The Weak Map

A weak map has a mutable abstracted state consisting of a set of ordered pairs. There are just two orders on a Weak Map m: Note the absence of any order to enumerate the state elements. Such a function, WeakMap, is proposed for JavaScript.

The Weak Map is primitive and thus in a position to know that for a particular member of the set (x, y) that x is the only reference in the system and the pair may safely be deleted as m.get(x) can never be performed. Circular references within the weak map do not themselves constitute a reason to maintain the referenced objects in the real state; they remain in the abstract state.

Here is a Gutag definition assuming that wmg is the function that produces empty weak maps.

getV(wmgS(), x)= false
getV(addS(s, (x, y)), x) = y
getS(s, get(x)) = s
Keykos has the KID (Key indexed directory) which maps from keys to integers. It holds the rare capability to see the bits of a capability and can eliminate keys that have expired. The KID also abstracts the key-set and thus provides the inclusion test, and intersection and union operations.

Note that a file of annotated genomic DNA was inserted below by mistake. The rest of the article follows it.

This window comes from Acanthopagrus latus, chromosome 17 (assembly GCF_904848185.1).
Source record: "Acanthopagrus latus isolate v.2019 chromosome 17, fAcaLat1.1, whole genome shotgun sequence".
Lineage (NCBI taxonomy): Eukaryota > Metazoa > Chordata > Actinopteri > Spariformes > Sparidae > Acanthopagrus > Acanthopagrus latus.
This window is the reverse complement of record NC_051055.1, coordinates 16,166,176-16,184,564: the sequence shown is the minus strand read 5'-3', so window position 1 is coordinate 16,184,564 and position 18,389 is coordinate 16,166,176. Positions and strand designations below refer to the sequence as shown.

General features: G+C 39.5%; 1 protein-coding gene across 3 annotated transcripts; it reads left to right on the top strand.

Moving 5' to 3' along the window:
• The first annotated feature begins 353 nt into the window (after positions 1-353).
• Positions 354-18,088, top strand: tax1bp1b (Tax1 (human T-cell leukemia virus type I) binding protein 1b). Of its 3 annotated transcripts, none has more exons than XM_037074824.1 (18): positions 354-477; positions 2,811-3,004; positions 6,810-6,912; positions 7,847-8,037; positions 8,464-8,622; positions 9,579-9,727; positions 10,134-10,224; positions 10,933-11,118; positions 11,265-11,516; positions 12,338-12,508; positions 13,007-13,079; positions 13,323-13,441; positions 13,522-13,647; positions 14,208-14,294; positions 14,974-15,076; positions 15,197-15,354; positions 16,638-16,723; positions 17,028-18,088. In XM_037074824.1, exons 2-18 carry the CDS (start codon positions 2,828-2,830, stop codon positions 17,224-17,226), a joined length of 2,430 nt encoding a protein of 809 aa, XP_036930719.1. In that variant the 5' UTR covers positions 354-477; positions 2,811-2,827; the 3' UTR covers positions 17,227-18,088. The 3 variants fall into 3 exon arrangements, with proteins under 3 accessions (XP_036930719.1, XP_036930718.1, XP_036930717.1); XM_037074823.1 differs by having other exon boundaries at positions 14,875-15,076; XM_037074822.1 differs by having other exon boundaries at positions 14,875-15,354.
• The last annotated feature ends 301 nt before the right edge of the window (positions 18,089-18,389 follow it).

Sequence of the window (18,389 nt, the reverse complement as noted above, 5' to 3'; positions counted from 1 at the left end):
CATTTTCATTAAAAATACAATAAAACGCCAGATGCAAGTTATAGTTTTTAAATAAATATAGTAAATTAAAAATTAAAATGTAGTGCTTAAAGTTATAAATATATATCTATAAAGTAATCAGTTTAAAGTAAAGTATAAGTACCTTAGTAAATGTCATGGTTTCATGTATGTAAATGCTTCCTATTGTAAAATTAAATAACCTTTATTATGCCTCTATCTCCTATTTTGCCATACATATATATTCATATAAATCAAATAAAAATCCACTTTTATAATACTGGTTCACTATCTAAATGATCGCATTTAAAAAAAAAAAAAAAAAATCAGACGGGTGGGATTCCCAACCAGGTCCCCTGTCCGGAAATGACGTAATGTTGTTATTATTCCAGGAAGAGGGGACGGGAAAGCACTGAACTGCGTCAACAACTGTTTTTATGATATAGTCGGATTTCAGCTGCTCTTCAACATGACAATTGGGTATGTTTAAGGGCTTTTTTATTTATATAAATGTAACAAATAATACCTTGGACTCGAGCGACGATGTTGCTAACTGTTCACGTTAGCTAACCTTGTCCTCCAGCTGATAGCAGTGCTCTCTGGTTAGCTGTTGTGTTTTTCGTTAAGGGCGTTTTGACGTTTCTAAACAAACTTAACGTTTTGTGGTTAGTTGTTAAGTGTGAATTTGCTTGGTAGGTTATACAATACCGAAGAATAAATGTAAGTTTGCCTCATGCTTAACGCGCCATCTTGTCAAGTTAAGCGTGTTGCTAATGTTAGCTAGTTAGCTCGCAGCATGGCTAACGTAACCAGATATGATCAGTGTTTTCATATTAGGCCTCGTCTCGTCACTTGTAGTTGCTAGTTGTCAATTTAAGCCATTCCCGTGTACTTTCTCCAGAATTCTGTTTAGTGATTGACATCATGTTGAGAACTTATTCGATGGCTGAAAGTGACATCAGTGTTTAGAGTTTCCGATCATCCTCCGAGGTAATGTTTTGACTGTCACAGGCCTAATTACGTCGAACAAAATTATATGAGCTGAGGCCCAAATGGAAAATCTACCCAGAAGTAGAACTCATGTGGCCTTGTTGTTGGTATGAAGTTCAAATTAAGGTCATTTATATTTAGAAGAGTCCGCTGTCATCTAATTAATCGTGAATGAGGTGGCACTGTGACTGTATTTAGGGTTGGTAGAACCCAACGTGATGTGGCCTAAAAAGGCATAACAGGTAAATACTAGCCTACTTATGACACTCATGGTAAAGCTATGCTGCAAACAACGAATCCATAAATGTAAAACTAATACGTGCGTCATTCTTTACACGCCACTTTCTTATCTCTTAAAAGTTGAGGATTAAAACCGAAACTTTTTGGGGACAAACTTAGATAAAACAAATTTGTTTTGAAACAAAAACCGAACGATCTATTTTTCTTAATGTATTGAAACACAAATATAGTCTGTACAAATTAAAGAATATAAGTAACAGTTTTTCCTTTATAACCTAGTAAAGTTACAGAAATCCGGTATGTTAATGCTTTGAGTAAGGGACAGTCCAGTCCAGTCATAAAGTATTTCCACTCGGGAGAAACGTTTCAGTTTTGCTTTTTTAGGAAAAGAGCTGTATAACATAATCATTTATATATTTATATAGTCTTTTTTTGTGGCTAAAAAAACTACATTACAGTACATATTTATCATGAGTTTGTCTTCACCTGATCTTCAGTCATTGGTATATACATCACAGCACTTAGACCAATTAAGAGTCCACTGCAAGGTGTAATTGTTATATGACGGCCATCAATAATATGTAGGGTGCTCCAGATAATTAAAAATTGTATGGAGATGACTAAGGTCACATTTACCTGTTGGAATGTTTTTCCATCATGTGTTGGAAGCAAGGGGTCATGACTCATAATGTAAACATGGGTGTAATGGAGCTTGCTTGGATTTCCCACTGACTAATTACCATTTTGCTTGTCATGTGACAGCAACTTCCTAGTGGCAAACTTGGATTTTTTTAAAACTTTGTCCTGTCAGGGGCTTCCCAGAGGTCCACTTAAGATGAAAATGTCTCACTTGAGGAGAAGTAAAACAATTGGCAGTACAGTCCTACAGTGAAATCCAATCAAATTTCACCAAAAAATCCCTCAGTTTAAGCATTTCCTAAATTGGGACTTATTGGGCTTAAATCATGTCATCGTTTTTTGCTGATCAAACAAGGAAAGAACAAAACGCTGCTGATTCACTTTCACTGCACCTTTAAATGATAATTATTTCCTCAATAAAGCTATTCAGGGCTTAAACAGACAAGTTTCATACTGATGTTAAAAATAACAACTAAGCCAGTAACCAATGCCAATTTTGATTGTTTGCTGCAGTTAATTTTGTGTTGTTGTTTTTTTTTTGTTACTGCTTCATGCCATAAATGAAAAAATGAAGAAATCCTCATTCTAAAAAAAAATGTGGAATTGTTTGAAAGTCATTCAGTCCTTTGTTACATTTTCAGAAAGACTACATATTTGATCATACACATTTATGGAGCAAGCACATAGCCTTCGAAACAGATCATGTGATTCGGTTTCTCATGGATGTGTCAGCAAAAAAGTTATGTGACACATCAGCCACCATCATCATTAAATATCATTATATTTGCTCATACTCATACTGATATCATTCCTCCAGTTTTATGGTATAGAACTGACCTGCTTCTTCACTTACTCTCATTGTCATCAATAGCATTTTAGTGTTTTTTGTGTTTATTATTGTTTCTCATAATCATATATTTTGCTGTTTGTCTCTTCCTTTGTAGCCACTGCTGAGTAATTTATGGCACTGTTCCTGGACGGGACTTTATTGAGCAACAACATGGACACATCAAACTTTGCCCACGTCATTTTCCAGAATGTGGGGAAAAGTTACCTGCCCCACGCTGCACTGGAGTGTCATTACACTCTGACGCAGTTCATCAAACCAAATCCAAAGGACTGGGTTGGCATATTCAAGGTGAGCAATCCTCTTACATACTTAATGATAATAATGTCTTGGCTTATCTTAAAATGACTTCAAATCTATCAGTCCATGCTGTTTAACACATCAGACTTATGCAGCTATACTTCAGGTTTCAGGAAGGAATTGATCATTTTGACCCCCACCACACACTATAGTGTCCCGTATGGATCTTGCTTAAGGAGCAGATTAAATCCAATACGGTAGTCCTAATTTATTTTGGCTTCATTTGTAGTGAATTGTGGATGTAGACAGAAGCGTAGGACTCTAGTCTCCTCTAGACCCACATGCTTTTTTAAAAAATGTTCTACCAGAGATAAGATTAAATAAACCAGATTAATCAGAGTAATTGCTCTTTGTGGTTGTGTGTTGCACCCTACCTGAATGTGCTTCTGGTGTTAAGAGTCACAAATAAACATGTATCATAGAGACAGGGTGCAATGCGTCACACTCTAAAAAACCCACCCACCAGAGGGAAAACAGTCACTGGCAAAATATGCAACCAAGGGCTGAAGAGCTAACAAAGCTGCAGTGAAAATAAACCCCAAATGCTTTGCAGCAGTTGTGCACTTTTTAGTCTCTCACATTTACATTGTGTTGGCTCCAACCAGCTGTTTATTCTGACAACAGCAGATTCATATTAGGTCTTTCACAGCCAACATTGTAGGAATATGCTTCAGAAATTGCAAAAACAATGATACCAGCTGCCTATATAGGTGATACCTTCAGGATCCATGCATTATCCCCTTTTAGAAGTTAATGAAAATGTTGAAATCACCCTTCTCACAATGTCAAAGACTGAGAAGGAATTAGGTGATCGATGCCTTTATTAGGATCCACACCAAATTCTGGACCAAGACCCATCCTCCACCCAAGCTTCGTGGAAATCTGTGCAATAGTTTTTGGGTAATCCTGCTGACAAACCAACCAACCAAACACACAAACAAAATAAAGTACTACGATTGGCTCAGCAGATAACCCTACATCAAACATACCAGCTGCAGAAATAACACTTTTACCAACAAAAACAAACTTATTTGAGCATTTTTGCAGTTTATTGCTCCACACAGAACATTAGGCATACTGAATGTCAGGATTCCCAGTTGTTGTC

Here Mark Miller builds sealer-unsealer pairs from WeakMap. (See the inner JavaScript.)
Just now (2017 May) I see no objection to a weak map providing a method to spill its caps. One can argue that the holder of a cap to a weak map could have held onto all the caps he put into the map. If the creator of the map wants to pass the map to someone who should not have those caps he can easily produce a facet that omits retrieval. The map code could easily do this itself. This is an economic issue. The Keykos KID exploits the fact that the keys are not kept.